grounds for the leisure classes. Many critics within and without the college comment on the lack of serious purpose among the students, the failure of the heads of colleges to formulate for their institutions a definite aim and program. Others concentrate their attention on administrative questions, the lack of responsibility of the trustees, the helplessness of the faculties, the autocracy of the president. Finally, it is admitted by an eminent educational authority that a fair equivalent of a college training can be gained through correspondence or even a brief course of reading. Such pessimistic comment falls away from a college or university animated by such social spirit as I have sought here to indicate and advocate. Such a spirit will entail not a narrow, but a broad curriculum to answer the needs of an increasingly complex civilization, and a more liberal discipline with more guidance, and less repression, more freedom and an increased sense of responsibility, in order to fit for citizenship in an enlightened and self-disciplined democracy. Great changes in administration are inevitable, an autocratic university is incompatible in a free democracy, but the essential change needed is an educational rather than an administrative one.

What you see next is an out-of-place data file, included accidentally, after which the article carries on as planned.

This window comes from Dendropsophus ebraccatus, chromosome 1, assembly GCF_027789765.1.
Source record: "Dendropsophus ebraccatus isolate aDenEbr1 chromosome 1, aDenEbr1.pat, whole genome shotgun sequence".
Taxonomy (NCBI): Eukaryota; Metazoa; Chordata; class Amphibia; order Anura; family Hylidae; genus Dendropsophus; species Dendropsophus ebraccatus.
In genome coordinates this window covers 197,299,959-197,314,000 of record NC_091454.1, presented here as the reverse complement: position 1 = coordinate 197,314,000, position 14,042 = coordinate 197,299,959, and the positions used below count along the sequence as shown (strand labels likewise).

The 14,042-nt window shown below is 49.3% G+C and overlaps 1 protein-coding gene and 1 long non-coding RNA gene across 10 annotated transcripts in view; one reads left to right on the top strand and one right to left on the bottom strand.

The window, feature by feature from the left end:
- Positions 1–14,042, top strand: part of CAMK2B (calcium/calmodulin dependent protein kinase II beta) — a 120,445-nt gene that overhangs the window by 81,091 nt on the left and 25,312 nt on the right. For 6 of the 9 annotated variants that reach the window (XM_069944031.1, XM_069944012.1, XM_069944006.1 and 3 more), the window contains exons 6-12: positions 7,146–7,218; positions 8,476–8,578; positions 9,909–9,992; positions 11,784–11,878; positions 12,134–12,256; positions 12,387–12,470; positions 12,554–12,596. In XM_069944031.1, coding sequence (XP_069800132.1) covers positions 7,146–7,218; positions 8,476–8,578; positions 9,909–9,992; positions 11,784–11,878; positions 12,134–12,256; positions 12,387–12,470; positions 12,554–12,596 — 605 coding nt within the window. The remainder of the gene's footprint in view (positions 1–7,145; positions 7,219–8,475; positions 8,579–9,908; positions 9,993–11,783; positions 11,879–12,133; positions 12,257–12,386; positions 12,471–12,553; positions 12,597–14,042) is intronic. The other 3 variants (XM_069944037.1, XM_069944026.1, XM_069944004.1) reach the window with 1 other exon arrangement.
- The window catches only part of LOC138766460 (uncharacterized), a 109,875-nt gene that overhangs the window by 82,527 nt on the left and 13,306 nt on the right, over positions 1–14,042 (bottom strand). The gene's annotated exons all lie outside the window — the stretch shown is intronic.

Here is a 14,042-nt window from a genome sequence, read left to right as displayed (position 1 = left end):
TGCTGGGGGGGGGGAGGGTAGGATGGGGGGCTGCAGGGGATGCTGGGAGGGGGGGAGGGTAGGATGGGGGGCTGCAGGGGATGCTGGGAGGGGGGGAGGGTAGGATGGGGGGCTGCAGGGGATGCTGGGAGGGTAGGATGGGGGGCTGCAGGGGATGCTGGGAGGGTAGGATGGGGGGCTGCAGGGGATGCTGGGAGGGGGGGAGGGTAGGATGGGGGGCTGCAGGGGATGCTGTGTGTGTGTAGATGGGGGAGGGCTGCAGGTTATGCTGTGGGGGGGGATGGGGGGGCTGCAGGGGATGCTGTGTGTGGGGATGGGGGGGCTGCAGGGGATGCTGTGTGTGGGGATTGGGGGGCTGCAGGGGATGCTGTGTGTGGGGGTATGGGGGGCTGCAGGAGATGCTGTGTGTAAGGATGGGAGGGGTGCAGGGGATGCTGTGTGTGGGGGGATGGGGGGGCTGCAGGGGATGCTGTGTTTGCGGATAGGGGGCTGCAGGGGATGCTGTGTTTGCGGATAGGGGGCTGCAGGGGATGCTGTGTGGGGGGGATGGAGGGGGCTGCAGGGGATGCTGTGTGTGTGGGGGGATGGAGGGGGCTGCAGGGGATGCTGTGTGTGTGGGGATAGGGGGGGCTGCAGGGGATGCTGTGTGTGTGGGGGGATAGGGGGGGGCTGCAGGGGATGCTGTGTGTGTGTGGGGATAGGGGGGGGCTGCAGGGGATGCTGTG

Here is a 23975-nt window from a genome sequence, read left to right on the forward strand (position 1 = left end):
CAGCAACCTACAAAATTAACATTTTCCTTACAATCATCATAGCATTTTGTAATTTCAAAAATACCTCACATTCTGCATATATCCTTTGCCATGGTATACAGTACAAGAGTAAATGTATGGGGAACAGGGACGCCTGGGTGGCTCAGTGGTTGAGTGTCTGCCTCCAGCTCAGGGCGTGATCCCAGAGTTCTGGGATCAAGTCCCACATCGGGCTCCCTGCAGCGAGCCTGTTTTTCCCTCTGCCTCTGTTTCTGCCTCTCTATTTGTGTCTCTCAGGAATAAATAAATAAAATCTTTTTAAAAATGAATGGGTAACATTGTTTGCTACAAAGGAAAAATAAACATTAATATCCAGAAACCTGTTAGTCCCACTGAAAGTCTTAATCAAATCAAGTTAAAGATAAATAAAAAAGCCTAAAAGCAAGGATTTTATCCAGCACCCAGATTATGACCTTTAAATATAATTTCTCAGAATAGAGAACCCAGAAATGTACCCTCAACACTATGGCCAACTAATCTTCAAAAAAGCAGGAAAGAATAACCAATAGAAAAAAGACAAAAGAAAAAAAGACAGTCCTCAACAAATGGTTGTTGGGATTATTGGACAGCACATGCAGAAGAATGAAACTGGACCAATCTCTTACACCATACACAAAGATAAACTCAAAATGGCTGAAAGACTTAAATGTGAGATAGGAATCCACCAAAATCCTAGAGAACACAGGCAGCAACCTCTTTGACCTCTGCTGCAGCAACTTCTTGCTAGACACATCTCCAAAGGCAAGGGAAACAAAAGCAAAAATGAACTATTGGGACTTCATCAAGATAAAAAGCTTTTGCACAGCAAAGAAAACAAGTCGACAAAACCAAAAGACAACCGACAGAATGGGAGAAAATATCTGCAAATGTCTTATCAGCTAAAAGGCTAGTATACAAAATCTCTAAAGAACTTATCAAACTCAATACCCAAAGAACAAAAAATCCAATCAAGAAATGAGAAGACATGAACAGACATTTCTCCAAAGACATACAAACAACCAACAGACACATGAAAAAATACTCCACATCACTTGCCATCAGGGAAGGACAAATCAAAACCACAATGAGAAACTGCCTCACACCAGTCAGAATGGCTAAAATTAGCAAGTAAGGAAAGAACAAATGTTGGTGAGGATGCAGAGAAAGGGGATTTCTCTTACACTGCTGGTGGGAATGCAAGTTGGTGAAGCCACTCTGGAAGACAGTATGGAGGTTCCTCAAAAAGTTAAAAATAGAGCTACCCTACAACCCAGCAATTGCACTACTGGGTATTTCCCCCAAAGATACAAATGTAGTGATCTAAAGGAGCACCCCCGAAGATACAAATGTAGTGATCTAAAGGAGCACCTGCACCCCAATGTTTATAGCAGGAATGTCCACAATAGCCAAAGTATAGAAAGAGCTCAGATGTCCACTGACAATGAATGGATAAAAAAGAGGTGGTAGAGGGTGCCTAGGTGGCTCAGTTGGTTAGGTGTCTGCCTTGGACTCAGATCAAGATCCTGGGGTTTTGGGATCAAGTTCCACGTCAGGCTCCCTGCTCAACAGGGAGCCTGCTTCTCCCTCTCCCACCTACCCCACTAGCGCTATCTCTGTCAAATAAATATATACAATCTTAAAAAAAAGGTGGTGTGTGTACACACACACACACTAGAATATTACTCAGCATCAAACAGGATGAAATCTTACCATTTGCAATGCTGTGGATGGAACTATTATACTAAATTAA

The typical American college has beendenominational to maintain the doctrines and faith that to its constituency seemed vital. In the present great diversity of belief many of the colleges show little or no sectarian bias. Unless these institutions are, with increased liberalism, to be marked by laxity of principle, and flabbiness of moral purpose, they must gain a new motivation worthy of the times, they must work under the inspiration that a hope and faith in human progress gives. To show how the minds of students can be affected educationally so that the college may be touched with this spirit of modern democratic culture is the main purpose of these pages.
In conclusion we may say that the change we seek to further in harmony with an evolution already under way is designed to make the college responsive to the social need of the present, to render it more publicly significant, possibly less denominational, certainly not less religious. In a word, one might say, more democratic and less sectarian.